Saints Cosmas and Damian (died c. ad 287) were reputed twin brothers, physicians, and early Christian martyrs. They practiced their profession in the seaport of Aegeae, then in the Roman province of Syria. Accepting no payment for their services led to them being named Anarguroi (saints who did not accept payment for good deeds); it has been said that, by this, they attracted many to the Christian faith.

 Saints Cosmas and Damian
Miniature from the Grandes Heures of Anne of Brittany, f. 355, (16th century)
The Grandes Heures of Anne of Brittany  is a book of hours, commissioned by Anne of Brittany, Queen of France. More

Nothing is known of their lives except that they suffered martyrdom in Syria during the persecution of the Emperor Diocletian. According to Christian traditions, the twin brothers were born in Arabia and became skilled doctors. During the persecution Cosmas and Damian were arrested by order of the Prefect of Cilicia who ordered them under torture to recant. However, according to legend they stayed true to their faith, enduring being hung on a cross, stoned and shot by arrows and finally suffered execution by beheading. Anthimus, Leontius and Euprepius, their younger brothers, who were inseparable from them throughout life, shared in their martyrdom.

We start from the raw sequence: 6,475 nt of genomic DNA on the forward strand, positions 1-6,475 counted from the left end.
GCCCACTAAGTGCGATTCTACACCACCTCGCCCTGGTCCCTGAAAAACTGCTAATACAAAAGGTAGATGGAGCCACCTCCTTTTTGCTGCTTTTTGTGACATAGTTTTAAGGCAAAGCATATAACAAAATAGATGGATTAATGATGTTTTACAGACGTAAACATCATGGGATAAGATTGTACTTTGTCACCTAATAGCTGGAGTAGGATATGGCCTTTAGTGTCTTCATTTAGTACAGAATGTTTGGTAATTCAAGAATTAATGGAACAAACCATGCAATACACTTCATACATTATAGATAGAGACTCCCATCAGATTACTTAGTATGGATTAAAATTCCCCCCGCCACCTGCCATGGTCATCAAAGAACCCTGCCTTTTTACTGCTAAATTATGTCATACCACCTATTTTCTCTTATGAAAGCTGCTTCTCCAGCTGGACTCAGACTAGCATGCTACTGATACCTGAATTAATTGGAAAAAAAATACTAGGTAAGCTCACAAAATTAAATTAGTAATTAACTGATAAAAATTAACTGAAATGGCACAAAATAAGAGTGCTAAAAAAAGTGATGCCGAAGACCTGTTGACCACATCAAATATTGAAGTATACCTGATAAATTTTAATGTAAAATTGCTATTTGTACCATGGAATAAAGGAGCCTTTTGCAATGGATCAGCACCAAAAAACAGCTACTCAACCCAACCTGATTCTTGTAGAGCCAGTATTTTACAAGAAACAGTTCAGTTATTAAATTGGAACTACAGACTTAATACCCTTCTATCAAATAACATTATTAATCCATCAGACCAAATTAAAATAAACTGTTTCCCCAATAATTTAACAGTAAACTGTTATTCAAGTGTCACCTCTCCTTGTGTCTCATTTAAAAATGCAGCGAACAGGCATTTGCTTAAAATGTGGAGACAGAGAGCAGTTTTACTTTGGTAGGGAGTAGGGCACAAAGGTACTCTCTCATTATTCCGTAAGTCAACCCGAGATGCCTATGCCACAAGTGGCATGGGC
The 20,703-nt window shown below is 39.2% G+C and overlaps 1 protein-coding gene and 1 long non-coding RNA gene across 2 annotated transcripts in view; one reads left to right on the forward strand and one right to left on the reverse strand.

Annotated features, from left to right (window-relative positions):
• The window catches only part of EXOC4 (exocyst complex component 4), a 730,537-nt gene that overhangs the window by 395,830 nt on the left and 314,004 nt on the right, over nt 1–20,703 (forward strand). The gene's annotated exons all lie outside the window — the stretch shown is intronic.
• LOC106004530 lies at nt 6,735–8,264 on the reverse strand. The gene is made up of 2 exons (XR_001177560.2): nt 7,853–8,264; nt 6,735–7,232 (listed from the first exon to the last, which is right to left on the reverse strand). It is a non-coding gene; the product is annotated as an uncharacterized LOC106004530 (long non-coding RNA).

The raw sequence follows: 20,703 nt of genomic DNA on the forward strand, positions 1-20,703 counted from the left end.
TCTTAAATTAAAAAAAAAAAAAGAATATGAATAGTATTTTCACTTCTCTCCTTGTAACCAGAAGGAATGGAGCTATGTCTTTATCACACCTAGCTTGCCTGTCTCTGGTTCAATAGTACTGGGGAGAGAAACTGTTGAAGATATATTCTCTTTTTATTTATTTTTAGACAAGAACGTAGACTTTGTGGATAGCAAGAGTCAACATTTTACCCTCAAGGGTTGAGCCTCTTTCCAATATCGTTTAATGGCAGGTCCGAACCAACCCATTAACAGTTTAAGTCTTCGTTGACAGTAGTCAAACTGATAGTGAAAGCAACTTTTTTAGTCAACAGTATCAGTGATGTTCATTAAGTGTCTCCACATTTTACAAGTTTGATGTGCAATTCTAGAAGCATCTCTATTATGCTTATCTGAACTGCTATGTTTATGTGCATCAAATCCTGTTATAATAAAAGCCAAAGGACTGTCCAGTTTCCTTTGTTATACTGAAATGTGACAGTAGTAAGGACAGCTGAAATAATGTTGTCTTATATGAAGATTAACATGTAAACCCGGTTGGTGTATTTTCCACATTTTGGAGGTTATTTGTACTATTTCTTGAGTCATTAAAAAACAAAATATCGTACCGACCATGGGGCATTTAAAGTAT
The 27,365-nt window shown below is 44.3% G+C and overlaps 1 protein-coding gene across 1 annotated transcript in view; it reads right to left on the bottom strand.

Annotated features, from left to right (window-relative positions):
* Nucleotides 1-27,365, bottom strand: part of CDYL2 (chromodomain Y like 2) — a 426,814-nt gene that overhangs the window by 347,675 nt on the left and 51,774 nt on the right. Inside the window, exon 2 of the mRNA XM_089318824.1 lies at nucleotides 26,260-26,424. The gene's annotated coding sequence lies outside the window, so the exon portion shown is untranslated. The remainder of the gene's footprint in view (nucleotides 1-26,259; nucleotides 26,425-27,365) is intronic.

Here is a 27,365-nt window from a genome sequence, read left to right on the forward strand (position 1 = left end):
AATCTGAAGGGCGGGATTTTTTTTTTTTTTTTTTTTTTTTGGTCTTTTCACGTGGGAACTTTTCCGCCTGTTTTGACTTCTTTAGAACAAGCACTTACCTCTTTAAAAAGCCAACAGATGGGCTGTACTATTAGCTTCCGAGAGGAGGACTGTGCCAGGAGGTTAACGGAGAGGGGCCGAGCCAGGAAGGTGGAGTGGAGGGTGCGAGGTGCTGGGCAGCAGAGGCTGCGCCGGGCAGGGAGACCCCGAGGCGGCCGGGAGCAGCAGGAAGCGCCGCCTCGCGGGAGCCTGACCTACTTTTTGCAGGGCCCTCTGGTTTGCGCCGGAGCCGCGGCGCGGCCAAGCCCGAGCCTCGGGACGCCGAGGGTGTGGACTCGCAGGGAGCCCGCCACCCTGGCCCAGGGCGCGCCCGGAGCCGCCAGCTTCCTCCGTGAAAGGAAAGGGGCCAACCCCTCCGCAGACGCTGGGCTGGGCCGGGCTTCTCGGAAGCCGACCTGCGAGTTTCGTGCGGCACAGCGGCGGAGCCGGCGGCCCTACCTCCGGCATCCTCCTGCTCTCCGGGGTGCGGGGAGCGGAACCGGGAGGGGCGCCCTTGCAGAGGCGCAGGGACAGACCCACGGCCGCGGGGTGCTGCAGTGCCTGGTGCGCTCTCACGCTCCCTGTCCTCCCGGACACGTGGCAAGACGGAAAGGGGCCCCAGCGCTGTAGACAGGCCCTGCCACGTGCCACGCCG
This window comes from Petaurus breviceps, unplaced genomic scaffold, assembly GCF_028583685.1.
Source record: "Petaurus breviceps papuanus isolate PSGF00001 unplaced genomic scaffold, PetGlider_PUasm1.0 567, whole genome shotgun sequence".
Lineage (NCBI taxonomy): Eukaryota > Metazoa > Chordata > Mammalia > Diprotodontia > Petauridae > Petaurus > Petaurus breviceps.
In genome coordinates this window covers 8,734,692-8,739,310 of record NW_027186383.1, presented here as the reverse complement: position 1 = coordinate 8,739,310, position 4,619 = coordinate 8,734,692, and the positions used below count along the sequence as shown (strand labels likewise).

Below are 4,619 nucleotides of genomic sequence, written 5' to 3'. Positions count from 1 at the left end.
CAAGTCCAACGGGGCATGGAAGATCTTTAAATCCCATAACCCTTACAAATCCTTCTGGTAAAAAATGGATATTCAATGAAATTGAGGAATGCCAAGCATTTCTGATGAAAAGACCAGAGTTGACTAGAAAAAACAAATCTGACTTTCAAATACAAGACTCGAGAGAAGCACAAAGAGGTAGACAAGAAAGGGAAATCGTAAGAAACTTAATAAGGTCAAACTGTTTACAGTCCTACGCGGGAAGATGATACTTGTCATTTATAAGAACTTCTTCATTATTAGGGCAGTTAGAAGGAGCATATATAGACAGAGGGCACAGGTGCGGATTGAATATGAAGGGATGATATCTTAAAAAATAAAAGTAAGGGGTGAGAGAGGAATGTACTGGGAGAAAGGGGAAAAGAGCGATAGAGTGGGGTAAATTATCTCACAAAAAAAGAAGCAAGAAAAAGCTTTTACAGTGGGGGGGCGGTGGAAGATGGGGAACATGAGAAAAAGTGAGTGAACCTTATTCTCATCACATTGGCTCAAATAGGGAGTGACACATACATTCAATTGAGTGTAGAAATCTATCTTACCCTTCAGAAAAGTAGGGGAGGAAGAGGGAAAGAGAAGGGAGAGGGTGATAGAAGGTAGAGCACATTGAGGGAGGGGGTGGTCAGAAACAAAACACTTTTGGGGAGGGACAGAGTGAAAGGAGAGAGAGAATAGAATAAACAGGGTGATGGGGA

Their most famous miraculous exploit was the grafting of a leg from a recently deceased Ethiopian to replace a patient's ulcered or cancerous leg, and was the subject of many paintings and illuminations. More